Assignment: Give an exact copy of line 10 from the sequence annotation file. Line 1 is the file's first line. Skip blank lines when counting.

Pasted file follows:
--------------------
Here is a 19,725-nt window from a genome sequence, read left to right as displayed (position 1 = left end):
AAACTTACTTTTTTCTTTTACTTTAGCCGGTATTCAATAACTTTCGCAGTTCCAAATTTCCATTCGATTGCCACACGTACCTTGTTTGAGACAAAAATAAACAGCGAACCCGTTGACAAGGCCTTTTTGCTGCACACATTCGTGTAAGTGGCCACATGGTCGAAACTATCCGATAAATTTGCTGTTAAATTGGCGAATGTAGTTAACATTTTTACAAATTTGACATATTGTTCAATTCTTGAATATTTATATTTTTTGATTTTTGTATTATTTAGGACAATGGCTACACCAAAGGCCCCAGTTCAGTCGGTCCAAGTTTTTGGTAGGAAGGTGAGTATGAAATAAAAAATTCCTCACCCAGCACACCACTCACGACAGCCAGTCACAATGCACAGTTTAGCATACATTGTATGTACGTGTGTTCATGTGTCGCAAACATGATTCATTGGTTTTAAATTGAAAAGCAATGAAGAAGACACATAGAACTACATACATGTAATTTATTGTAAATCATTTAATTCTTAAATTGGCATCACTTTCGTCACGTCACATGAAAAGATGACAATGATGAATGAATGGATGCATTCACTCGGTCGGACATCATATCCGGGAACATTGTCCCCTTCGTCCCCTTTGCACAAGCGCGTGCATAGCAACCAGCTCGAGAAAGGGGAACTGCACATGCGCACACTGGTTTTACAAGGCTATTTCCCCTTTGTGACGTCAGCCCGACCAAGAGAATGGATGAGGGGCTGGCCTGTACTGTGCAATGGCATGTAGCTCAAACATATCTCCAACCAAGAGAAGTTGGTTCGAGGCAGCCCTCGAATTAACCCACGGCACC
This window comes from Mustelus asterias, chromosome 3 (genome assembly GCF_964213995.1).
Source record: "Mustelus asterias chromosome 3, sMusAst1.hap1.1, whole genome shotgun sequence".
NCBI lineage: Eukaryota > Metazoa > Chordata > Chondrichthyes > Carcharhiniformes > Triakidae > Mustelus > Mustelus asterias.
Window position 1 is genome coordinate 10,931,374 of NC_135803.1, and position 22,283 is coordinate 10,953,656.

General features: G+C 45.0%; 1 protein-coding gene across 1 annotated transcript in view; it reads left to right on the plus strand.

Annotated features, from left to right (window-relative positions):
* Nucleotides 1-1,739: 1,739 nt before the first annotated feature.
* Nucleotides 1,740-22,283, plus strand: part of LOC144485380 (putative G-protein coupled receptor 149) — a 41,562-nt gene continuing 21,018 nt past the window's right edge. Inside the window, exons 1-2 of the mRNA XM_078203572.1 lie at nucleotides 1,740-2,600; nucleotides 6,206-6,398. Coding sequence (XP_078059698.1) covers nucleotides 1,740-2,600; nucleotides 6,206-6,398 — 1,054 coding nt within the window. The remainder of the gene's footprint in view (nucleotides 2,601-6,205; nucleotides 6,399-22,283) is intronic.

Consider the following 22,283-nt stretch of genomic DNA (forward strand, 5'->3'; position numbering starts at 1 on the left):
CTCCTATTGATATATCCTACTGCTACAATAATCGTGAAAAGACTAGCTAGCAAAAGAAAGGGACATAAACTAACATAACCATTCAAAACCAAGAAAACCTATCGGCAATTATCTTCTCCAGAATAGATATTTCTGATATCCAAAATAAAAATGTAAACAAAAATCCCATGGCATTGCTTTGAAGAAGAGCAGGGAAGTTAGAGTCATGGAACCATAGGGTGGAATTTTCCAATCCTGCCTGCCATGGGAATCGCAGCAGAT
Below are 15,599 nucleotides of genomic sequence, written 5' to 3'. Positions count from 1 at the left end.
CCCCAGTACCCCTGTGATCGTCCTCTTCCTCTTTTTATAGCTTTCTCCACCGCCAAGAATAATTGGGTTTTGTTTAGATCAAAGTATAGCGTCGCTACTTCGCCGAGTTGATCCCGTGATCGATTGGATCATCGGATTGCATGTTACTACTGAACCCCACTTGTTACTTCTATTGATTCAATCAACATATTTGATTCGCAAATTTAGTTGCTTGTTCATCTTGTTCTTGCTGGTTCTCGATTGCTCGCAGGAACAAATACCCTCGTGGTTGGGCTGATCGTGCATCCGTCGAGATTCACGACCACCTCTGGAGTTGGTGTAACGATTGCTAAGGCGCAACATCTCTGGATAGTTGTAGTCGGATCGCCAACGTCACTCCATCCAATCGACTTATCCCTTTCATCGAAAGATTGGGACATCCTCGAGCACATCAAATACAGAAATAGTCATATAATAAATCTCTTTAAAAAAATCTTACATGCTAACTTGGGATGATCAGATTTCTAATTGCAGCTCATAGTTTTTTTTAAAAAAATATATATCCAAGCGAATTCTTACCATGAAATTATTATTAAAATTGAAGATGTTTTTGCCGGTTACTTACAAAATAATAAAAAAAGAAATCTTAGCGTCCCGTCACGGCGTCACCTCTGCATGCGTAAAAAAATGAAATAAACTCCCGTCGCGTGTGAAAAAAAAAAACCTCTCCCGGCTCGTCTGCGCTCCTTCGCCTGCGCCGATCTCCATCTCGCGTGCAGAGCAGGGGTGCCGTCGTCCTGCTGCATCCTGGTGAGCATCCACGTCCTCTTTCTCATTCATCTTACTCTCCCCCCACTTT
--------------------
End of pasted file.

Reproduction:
* Nucleotides 1,740-22,283, plus strand: part of LOC144485380 (putative G-protein coupled receptor 149) — a 41,562-nt gene continuing 21,018 nt past the window's right edge. Inside the window, exons 1-2 of the mRNA XM_078203572.1 lie at nucleotides 1,740-2,600; nucleotides 6,206-6,398. Coding sequence (XP_078059698.1) covers nucleotides 1,740-2,600; nucleotides 6,206-6,398 — 1,054 coding nt within the window. The remainder of the gene's footprint in view (nucleotides 2,601-6,205; nucleotides 6,399-22,283) is intronic.